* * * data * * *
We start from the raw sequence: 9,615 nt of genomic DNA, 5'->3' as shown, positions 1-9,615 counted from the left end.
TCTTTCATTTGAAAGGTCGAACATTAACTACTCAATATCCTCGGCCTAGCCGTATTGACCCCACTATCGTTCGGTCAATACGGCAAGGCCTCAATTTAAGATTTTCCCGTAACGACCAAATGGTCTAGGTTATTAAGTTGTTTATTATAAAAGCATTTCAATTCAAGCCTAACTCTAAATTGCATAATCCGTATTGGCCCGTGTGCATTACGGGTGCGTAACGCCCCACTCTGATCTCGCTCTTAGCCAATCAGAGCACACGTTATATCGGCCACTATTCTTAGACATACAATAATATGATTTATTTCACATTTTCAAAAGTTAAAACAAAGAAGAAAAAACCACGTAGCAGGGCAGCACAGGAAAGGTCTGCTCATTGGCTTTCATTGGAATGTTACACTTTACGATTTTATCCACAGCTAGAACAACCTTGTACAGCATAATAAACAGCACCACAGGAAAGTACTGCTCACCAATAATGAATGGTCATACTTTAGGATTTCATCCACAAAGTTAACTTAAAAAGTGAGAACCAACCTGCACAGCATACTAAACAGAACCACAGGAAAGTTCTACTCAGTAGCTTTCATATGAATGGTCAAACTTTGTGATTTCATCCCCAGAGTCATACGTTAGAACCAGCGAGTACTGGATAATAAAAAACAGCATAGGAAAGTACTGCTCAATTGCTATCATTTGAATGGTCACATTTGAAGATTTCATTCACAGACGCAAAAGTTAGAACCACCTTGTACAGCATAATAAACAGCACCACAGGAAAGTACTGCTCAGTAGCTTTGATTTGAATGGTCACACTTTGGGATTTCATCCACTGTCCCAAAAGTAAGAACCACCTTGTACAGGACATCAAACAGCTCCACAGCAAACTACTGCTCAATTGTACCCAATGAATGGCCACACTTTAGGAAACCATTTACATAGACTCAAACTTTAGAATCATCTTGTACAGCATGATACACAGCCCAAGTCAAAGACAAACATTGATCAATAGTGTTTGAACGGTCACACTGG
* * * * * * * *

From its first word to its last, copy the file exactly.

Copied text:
We start from the raw sequence: 9,615 nt of genomic DNA, 5'->3' as shown, positions 1-9,615 counted from the left end.
TCTTTCATTTGAAAGGTCGAACATTAACTACTCAATATCCTCGGCCTAGCCGTATTGACCCCACTATCGTTCGGTCAATACGGCAAGGCCTCAATTTAAGATTTTCCCGTAACGACCAAATGGTCTAGGTTATTAAGTTGTTTATTATAAAAGCATTTCAATTCAAGCCTAACTCTAAATTGCATAATCCGTATTGGCCCGTGTGCATTACGGGTGCGTAACGCCCCACTCTGATCTCGCTCTTAGCCAATCAGAGCACACGTTATATCGGCCACTATTCTTAGACATACAATAATATGATTTATTTCACATTTTCAAAAGTTAAAACAAAGAAGAAAAAACCACGTAGCAGGGCAGCACAGGAAAGGTCTGCTCATTGGCTTTCATTGGAATGTTACACTTTACGATTTTATCCACAGCTAGAACAACCTTGTACAGCATAATAAACAGCACCACAGGAAAGTACTGCTCACCAATAATGAATGGTCATACTTTAGGATTTCATCCACAAAGTTAACTTAAAAAGTGAGAACCAACCTGCACAGCATACTAAACAGAACCACAGGAAAGTTCTACTCAGTAGCTTTCATATGAATGGTCAAACTTTGTGATTTCATCCCCAGAGTCATACGTTAGAACCAGCGAGTACTGGATAATAAAAAACAGCATAGGAAAGTACTGCTCAATTGCTATCATTTGAATGGTCACATTTGAAGATTTCATTCACAGACGCAAAAGTTAGAACCACCTTGTACAGCATAATAAACAGCACCACAGGAAAGTACTGCTCAGTAGCTTTGATTTGAATGGTCACACTTTGGGATTTCATCCACTGTCCCAAAAGTAAGAACCACCTTGTACAGGACATCAAACAGCTCCACAGCAAACTACTGCTCAATTGTACCCAATGAATGGCCACACTTTAGGAAACCATTTACATAGACTCAAACTTTAGAATCATCTTGTACAGCATGATACACAGCCCAAGTCAAAGACAAACATTGATCAATAGTGTTTGAACGGTCACACTGG